"You know it was an odd feeling. Realizing that every day when I went to work that there would be other people watching me do my job. It felt really strange," he said. "I'd have butterflies in my stomach every time I would do it. Honestly, I just felt like I wanted to be me. I didn't want to be anything else but me."
That desire to be himself helped endear him not only to the multitudes of children that watched the program but to their parents and a loyal following of high school and college students. He also mentioned he believed the show benefited him more than he did it.
"The very first decade, the 1970's, was the most exciting because it was live. The mistakes you saw were live."
It was that live broadcast that brought about a change in Glaze's life. One instance when the camera came back to him, he was caught smoking and the station was inundated with mail from children asking him to quit smoking. That was when it hit home for him.
"It brought about a catharsis where I just said it would be hypocritical for me to continue doing this," he commented.
The downside to the live broadcast was the lack of archiving. Most shows produced at the local level, due to costs and facility restriction, were unable to be archived for future generations.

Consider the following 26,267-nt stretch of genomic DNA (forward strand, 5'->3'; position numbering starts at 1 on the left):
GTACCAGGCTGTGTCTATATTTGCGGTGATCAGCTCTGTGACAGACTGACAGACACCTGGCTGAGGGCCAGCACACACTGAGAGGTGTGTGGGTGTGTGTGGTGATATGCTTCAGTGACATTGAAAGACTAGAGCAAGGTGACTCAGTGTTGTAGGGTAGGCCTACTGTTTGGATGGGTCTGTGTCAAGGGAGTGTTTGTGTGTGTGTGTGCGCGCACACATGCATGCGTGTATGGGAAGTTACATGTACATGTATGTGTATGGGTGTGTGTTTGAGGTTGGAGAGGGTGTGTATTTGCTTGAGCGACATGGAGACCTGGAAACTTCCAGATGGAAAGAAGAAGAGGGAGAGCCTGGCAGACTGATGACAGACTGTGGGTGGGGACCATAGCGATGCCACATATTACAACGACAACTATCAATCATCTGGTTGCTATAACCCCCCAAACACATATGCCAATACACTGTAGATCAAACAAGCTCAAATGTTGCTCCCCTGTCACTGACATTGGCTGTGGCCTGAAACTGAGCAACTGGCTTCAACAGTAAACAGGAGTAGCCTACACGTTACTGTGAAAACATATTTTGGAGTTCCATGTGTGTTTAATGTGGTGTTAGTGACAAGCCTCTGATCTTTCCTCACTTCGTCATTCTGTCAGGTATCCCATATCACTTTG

"They didn't automatically record every program. A lot of the stuff was live, so it went out and it was gone -- it was in the ether, man. It was gone."
With the lack of local programming and the influx of prepackaged formats, Glaze believes stations are missing the boat.
"It's all packaged stuff but I suppose it's more cost-effective. The beauty of what we did is, today they talk about thinking outside of the box. We got out of the box. The kids would know us on TV and then they would also see us all around the state doing personal appearances. So many times they'd ask, "How did you get out of the TV?" You know, how sweet is that?"
When asked of what he believed his impact was with the show, Glaze spoke of the many people who still come up to him today, recalling moments from Chuckwagon Theater and later Cowboy Bob's Corral. He voiced genuine appreciation for his fans and their loyalty to a show that has been off the air for 18 years.